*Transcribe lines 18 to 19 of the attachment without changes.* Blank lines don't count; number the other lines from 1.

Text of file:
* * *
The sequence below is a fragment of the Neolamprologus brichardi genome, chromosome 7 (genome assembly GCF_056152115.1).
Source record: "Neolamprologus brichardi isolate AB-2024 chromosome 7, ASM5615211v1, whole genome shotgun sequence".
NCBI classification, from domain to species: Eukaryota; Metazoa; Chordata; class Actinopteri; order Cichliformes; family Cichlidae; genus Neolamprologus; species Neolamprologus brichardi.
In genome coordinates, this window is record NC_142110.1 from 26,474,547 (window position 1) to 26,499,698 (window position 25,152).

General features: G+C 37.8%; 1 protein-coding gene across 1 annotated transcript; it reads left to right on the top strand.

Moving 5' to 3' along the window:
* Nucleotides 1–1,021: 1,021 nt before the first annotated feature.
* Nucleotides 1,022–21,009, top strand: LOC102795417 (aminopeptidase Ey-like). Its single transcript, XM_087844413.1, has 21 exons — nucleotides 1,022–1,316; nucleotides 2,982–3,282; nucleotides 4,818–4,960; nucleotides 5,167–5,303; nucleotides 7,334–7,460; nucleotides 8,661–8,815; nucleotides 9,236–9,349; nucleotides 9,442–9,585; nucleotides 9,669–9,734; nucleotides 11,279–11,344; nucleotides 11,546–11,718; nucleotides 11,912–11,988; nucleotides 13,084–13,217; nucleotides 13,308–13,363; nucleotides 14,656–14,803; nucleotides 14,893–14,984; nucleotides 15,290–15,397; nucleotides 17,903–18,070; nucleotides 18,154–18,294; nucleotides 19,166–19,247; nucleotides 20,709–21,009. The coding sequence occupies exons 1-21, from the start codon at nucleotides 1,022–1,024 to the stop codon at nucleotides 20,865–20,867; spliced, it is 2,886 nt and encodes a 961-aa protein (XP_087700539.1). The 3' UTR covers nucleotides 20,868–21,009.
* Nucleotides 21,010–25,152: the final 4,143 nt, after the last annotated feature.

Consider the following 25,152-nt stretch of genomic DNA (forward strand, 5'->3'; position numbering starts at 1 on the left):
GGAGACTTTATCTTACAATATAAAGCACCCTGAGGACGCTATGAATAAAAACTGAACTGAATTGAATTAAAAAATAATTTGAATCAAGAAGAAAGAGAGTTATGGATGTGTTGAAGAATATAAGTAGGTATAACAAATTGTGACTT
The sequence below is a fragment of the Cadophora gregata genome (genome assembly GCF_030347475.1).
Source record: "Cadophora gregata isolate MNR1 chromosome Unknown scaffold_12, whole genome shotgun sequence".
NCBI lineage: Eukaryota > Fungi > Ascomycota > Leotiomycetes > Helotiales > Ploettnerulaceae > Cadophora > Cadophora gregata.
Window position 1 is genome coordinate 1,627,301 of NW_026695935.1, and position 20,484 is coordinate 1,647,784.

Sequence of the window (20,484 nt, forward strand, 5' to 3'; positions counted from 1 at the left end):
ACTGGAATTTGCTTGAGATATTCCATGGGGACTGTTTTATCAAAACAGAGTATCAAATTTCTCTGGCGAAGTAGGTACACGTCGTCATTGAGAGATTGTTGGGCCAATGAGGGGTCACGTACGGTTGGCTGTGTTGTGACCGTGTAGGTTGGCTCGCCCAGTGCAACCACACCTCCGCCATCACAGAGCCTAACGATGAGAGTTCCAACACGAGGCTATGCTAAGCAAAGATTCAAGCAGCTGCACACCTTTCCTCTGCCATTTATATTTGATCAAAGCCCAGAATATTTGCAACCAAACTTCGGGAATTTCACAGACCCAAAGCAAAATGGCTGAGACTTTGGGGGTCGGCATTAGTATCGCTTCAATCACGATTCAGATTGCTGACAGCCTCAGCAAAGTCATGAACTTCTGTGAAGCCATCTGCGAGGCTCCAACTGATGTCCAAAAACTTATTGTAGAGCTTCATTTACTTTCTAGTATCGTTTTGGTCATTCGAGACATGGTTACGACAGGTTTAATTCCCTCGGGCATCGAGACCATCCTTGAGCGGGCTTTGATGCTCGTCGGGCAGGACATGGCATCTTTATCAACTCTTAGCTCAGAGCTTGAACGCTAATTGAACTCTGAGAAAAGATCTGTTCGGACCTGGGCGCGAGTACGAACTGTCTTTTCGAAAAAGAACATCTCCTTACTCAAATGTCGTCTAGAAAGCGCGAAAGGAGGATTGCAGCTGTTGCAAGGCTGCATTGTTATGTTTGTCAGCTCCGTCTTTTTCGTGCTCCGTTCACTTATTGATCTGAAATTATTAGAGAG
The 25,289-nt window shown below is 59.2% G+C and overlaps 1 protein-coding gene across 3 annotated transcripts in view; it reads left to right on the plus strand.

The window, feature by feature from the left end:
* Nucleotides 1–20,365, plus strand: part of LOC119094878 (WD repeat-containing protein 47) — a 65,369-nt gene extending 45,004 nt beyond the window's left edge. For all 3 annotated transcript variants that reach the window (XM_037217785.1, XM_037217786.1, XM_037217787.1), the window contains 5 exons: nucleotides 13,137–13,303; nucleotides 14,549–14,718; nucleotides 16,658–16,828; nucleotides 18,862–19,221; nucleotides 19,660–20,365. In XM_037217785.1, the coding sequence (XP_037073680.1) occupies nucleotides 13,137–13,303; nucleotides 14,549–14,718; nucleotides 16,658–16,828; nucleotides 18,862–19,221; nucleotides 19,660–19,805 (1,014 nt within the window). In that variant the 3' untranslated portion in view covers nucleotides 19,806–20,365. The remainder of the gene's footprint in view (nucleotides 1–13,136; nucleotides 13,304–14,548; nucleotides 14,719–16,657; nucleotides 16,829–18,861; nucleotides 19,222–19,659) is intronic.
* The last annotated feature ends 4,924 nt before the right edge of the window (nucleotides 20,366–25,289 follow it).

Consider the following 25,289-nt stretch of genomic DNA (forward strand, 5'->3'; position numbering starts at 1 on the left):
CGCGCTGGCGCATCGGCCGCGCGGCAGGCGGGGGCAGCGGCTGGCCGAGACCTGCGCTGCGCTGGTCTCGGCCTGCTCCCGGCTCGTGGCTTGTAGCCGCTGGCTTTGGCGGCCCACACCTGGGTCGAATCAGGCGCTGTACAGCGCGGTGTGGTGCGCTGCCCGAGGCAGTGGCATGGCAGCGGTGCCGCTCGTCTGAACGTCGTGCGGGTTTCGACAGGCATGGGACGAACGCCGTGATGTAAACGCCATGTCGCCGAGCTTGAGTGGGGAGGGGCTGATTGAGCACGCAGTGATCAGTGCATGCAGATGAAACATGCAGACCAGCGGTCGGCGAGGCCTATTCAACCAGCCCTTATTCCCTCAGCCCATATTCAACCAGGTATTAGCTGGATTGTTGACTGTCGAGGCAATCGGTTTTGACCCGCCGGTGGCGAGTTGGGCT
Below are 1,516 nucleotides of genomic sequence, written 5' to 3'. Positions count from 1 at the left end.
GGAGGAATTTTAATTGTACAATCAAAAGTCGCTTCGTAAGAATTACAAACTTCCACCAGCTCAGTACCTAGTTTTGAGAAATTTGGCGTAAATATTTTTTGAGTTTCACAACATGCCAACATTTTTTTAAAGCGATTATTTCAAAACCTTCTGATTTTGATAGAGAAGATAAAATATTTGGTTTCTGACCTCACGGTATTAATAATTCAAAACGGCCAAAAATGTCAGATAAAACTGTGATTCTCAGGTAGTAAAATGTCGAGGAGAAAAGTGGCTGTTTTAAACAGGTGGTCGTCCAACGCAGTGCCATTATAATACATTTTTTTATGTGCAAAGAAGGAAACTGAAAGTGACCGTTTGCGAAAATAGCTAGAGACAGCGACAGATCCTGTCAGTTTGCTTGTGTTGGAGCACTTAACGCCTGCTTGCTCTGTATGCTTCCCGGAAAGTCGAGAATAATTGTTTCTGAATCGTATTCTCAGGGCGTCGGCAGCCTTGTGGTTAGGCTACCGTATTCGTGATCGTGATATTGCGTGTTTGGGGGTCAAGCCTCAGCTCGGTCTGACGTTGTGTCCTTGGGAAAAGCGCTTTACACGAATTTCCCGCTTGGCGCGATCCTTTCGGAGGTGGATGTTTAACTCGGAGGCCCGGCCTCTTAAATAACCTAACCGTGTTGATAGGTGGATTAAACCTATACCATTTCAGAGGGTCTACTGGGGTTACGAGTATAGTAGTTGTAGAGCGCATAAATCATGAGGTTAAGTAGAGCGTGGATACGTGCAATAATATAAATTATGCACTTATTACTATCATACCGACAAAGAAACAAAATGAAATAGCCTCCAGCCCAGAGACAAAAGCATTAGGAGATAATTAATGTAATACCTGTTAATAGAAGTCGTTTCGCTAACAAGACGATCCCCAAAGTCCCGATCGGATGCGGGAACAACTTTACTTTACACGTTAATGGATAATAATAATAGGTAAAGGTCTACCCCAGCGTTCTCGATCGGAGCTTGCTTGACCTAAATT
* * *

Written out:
The 25,289-nt window shown below is 59.2% G+C and overlaps 1 protein-coding gene across 3 annotated transcripts in view; it reads left to right on the plus strand.

The window, feature by feature from the left end: